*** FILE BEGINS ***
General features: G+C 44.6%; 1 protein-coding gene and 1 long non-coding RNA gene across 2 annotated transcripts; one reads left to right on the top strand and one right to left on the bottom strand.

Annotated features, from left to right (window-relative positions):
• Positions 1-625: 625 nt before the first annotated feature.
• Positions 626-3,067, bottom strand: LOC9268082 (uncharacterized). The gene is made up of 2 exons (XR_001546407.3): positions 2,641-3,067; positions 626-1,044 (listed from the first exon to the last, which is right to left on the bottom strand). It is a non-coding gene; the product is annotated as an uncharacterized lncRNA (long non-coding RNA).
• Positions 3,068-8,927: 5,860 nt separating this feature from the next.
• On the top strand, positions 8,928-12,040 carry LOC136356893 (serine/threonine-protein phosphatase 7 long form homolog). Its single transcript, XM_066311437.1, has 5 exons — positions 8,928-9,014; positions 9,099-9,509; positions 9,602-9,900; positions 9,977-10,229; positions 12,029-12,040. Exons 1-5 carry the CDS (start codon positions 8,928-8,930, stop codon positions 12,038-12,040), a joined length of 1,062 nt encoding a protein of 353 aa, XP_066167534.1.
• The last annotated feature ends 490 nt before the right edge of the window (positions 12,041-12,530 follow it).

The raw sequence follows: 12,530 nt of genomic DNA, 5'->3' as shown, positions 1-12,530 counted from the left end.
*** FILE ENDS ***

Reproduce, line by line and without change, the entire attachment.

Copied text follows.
General features: G+C 44.6%; 1 protein-coding gene and 1 long non-coding RNA gene across 2 annotated transcripts; one reads left to right on the top strand and one right to left on the bottom strand.

Annotated features, from left to right (window-relative positions):
• Positions 1-625: 625 nt before the first annotated feature.
• Positions 626-3,067, bottom strand: LOC9268082 (uncharacterized). The gene is made up of 2 exons (XR_001546407.3): positions 2,641-3,067; positions 626-1,044 (listed from the first exon to the last, which is right to left on the bottom strand). It is a non-coding gene; the product is annotated as an uncharacterized lncRNA (long non-coding RNA).
• Positions 3,068-8,927: 5,860 nt separating this feature from the next.
• On the top strand, positions 8,928-12,040 carry LOC136356893 (serine/threonine-protein phosphatase 7 long form homolog). Its single transcript, XM_066311437.1, has 5 exons — positions 8,928-9,014; positions 9,099-9,509; positions 9,602-9,900; positions 9,977-10,229; positions 12,029-12,040. Exons 1-5 carry the CDS (start codon positions 8,928-8,930, stop codon positions 12,038-12,040), a joined length of 1,062 nt encoding a protein of 353 aa, XP_066167534.1.
• The last annotated feature ends 490 nt before the right edge of the window (positions 12,041-12,530 follow it).

The raw sequence follows: 12,530 nt of genomic DNA, 5'->3' as shown, positions 1-12,530 counted from the left end.